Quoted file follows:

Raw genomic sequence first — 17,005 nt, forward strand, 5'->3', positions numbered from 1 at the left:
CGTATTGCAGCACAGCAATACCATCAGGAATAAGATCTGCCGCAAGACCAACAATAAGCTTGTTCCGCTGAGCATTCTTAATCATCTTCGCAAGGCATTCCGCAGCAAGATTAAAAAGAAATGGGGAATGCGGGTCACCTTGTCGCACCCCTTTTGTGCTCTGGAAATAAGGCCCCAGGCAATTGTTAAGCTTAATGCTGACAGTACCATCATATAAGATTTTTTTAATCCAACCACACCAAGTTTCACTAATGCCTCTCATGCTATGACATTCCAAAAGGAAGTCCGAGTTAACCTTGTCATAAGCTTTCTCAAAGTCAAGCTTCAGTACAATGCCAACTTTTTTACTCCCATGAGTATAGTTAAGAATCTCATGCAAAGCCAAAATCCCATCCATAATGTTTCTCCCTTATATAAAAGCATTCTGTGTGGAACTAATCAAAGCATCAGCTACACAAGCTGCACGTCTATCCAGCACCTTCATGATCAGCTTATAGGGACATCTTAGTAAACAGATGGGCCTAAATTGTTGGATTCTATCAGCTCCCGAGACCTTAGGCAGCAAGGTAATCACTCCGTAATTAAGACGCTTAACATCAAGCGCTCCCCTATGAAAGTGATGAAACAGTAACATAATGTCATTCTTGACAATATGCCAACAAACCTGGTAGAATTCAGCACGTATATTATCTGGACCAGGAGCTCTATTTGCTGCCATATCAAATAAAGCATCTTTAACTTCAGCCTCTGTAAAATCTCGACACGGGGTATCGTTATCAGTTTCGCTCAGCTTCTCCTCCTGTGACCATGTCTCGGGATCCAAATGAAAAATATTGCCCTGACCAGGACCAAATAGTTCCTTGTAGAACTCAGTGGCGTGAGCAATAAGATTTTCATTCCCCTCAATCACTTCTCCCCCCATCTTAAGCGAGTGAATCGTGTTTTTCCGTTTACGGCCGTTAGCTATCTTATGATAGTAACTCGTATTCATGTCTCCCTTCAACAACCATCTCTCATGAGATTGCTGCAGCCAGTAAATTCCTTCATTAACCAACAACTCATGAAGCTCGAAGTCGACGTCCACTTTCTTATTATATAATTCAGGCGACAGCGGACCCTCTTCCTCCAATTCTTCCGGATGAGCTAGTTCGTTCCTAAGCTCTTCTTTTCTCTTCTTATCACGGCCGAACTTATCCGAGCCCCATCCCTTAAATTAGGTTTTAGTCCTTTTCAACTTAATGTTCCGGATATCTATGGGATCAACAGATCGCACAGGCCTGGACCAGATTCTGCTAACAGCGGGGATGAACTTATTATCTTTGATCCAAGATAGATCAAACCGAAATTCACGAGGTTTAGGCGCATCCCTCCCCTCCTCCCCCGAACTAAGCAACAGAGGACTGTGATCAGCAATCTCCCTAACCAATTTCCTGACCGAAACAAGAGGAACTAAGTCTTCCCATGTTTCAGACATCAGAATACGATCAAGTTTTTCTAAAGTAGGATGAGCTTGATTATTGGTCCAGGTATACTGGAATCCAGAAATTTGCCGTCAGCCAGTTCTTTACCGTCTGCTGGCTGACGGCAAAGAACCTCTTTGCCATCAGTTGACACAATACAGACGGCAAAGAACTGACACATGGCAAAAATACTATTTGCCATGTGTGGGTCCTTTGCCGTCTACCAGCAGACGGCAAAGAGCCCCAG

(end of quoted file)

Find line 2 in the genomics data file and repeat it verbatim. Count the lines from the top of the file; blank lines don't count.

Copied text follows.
CGTATTGCAGCACAGCAATACCATCAGGAATAAGATCTGCCGCAAGACCAACAATAAGCTTGTTCCGCTGAGCATTCTTAATCATCTTCGCAAGGCATTCCGCAGCAAGATTAAAAAGAAATGGGGAATGCGGGTCACCTTGTCGCACCCCTTTTGTGCTCTGGAAATAAGGCCCCAGGCAATTGTTAAGCTTAATGCTGACAGTACCATCATATAAGATTTTTTTAATCCAACCACACCAAGTTTCACTAATGCCTCTCATGCTATGACATTCCAAAAGGAAGTCCGAGTTAACCTTGTCATAAGCTTTCTCAAAGTCAAGCTTCAGTACAATGCCAACTTTTTTACTCCCATGAGTATAGTTAAGAATCTCATGCAAAGCCAAAATCCCATCCATAATGTTTCTCCCTTATATAAAAGCATTCTGTGTGGAACTAATCAAAGCATCAGCTACACAAGCTGCACGTCTATCCAGCACCTTCATGATCAGCTTATAGGGACATCTTAGTAAACAGATGGGCCTAAATTGTTGGATTCTATCAGCTCCCGAGACCTTAGGCAGCAAGGTAATCACTCCGTAATTAAGACGCTTAACATCAAGCGCTCCCCTATGAAAGTGATGAAACAGTAACATAATGTCATTCTTGACAATATGCCAACAAACCTGGTAGAATTCAGCACGTATATTATCTGGACCAGGAGCTCTATTTGCTGCCATATCAAATAAAGCATCTTTAACTTCAGCCTCTGTAAAATCTCGACACGGGGTATCGTTATCAGTTTCGCTCAGCTTCTCCTCCTGTGACCATGTCTCGGGATCCAAATGAAAAATATTGCCCTGACCAGGACCAAATAGTTCCTTGTAGAACTCAGTGGCGTGAGCAATAAGATTTTCATTCCCCTCAATCACTTCTCCCCCCATCTTAAGCGAGTGAATCGTGTTTTTCCGTTTACGGCCGTTAGCTATCTTATGATAGTAACTCGTATTCATGTCTCCCTTCAACAACCATCTCTCATGAGATTGCTGCAGCCAGTAAATTCCTTCATTAACCAACAACTCATGAAGCTCGAAGTCGACGTCCACTTTCTTATTATATAATTCAGGCGACAGCGGACCCTCTTCCTCCAATTCTTCCGGATGAGCTAGTTCGTTCCTAAGCTCTTCTTTTCTCTTCTTATCACGGCCGAACTTATCCGAGCCCCATCCCTTAAATTAGGTTTTAGTCCTTTTCAACTTAATGTTCCGGATATCTATGGGATCAACAGATCGCACAGGCCTGGACCAGATTCTGCTAACAGCGGGGATGAACTTATTATCTTTGATCCAAGATAGATCAAACCGAAATTCACGAGGTTTAGGCGCATCCCTCCCCTCCTCCCCCGAACTAAGCAACAGAGGACTGTGATCAGCAATCTCCCTAACCAATTTCCTGACCGAAACAAGAGGAACTAAGTCTTCCCATGTTTCAGACATCAGAATACGATCAAGTTTTTCTAAAGTAGGATGAGCTTGATTATTGGTCCAGGTATACTGGAATCCAGAAATTTGCCGTCAGCCAGTTCTTTACCGTCTGCTGGCTGACGGCAAAGAACCTCTTTGCCATCAGTTGACACAATACAGACGGCAAAGAACTGACACATGGCAAAAATACTATTTGCCATGTGTGGGTCCTTTGCCGTCTACCAGCAGACGGCAAAGAGCCCCAG